Though EMS and AFD determine responses largely through computers, UTPD personnel largely rely on police standards and training when determining the appropriate response to an emergency call.

“If we get an in-progress call, we’ll usually send two officers, almost no matter what,” Gillespie said. “In our training, what we’re taught is to always have a backup.”

A supervisor might also call for additional police units if the situation presents a risk of escalating danger or involves criminal activity on campus, Gillespie said.

UTPD’s presence in an emergency situation on campus is almost immediate, in large part because the University’s police department’s headquarters are on campus, according to UTPD spokeswoman Cindy Posey.

“With UTPD, it’s a question of blocks, not miles,” Posey said.

When Captain Julie Gillespie joined the UT Police Department in 1986, not only was she one of the few women working in a male-dominated workplace, but she was also gay.

“Pretty much almost immediately I was out at work and I probably was not the first lesbian that worked there but was the first one to be out,” Gillespie said at a panel last week titled “Living with Pride: Out at Work.”

For those in the LGBT community, coming out at work presents a set of social, moral and legal implications. While Gillespie describes her experience with the University and within the police department as “nothing but positive,” many struggle with the decision of whether or not to come out at work.

The “Living with Pride” panel hosted by the Gender & Sexuality Center, the Sanger Learning Center and UT Residential Life was just one of several events on campus last week organized to mark National Coming Out Week and National Coming Out Day on Thursday. Coming out in the open about one’s sexual orientation is often associated with its effect on friends and families, not bosses and supervisors.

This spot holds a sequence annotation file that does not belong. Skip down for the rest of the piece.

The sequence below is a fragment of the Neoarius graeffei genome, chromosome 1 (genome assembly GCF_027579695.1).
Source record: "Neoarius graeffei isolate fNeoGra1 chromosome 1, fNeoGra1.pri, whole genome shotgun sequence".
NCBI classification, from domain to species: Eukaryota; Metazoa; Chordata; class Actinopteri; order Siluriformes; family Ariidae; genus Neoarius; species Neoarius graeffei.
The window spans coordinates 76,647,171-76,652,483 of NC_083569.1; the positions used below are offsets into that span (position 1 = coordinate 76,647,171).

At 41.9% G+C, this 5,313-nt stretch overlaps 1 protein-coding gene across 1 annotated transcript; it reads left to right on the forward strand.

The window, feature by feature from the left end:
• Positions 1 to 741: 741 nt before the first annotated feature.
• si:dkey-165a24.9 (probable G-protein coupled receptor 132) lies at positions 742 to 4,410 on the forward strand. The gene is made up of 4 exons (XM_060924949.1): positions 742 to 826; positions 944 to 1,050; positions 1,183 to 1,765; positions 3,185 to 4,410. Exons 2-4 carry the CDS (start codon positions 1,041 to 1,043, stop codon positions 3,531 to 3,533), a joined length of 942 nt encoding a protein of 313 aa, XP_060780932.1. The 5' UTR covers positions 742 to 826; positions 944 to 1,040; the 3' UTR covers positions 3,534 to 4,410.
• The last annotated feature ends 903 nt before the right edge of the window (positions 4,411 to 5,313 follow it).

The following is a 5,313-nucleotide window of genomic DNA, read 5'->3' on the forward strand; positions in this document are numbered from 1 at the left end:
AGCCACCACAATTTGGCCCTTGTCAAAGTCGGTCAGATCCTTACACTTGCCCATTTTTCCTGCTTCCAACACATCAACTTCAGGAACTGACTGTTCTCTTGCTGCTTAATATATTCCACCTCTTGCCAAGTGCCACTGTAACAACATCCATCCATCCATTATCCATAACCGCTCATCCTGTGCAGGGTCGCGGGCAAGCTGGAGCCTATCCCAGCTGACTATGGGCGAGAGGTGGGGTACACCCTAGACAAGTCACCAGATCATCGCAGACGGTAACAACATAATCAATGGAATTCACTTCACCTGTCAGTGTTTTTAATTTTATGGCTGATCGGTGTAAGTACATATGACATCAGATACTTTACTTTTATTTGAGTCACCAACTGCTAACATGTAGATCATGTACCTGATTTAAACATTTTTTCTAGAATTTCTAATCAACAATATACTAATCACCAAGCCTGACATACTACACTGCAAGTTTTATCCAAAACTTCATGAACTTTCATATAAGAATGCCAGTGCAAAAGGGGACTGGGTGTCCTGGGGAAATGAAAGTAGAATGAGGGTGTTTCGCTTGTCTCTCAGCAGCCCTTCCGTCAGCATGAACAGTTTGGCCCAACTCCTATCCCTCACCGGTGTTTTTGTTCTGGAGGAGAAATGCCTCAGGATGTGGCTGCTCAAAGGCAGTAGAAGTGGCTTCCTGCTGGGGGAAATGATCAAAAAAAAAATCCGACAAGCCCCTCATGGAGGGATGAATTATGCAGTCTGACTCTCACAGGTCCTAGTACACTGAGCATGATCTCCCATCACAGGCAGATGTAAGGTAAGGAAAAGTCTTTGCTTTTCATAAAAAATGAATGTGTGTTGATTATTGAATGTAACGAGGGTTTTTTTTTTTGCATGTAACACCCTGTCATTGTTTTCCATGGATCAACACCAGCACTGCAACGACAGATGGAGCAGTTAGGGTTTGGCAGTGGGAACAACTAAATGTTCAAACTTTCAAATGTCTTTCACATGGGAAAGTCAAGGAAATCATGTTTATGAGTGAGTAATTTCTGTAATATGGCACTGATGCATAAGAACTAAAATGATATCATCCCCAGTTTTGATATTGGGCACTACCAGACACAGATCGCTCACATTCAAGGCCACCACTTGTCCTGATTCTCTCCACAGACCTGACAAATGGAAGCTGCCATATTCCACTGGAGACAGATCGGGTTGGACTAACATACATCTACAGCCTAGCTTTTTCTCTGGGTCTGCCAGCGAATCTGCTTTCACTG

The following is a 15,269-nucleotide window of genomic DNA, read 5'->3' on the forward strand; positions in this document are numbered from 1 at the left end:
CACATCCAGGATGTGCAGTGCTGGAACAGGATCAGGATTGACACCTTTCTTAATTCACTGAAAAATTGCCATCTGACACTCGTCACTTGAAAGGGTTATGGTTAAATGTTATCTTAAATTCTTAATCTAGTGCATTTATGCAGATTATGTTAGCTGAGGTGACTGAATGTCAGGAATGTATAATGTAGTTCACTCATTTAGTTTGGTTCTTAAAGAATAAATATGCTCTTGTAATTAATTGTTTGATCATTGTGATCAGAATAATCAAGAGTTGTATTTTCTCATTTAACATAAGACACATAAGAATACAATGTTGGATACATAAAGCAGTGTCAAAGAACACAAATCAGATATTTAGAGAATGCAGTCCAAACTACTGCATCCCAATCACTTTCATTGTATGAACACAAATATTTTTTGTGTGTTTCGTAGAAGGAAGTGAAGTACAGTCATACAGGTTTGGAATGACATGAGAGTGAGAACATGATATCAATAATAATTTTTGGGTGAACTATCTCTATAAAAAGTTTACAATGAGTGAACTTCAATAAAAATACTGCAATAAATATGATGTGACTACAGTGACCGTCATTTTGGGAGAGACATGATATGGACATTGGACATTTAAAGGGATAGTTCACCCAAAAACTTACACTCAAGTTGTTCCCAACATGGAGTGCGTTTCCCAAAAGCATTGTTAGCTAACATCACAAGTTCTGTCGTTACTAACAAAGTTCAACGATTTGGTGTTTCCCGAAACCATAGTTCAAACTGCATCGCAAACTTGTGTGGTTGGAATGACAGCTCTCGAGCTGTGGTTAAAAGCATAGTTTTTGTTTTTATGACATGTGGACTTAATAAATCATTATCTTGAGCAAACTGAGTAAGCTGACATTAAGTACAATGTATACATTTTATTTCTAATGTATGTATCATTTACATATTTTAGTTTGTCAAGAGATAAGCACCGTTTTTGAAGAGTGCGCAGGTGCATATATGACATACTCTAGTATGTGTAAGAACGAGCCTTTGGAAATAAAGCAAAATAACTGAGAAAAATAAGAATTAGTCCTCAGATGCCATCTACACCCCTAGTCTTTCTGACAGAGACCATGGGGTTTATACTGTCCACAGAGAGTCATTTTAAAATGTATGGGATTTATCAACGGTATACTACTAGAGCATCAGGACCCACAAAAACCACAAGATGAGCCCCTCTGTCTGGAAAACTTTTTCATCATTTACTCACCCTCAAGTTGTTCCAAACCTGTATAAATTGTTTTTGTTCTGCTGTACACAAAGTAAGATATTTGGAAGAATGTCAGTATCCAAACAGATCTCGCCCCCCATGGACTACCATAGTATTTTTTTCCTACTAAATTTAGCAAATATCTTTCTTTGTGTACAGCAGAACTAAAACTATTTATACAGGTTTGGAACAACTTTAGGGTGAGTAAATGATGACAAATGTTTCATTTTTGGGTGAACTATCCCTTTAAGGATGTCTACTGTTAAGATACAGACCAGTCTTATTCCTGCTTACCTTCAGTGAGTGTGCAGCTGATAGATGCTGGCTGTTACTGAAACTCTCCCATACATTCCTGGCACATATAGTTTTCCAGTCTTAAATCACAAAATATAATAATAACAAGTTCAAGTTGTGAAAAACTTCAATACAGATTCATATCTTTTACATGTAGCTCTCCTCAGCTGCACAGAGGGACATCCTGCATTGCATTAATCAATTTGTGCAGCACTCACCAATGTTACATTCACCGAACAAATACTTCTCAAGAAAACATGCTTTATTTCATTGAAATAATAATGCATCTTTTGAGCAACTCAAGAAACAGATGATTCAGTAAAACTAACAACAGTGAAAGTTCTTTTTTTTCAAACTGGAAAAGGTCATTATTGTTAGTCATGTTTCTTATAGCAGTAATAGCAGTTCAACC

Amanda Ritter, president of the GLBTQA Business Student Association, said deciding to not hide one’s sexual orientation at work can be a challenging but rewarding decision for many LGBT students.

“Not all students are comfortable and confident because this country is still in the process of accepting the LGBTQ community,” Ritter said. “Therefore, a lot of students do struggle. A lot of students that choose to come out, including myself, do so because we don’t want to hide any part of who we are. It just makes things easier to enjoy your job, too.”

In Texas, the legal implications can be especially threatening to LGBT employees. Cary Franklin, assistant professor at the UT School of Law, specializes in employment discrimination.

Franklin said Texas’ labor laws do not defend openly gay employees from discrimination.

“It is legal, under state law, to terminate employees on the basis of sexual orientation,” Franklin said.

Fortunately for students at UT, Austin is one of several Texas cities that have passed bans on employment discrimination based on gender identity and sexual orientation, Franklin said.

Houston, Dallas, Fort Worth and El Paso have passed similar laws. In the 2011 Texas legislative session, Rep. Mike Villarreal D-San Antonio and Rep. Marisa Marquez D-El Paso, respectively, authored a bill to enact a statewide ban on such discrimination, but the bill failed to get out of committee.

Music senior Torsten Knabe said coming out at work is important for reasons far more personal than simply the legal aspects involved.

“People are most productive when they feel they are in a healthy, friendly environment that accepts them for who they are,” Knabe said. “You want people to be able to bring their identity to the table versus having to hide themselves.”

For her part, UTPD Captain Julie Gillespie said she doesn’t see herself as a role model to LGBT youth, but hopes her example can show that coming out at work can be a positive experience.

“I think as individuals, as we come out and are able to see people on TV and people in high positions coming out and it being okay and it being supported, then I think it helps them as they struggle with the issues of coming out in a workplace or at home or wherever,” Gillespie said.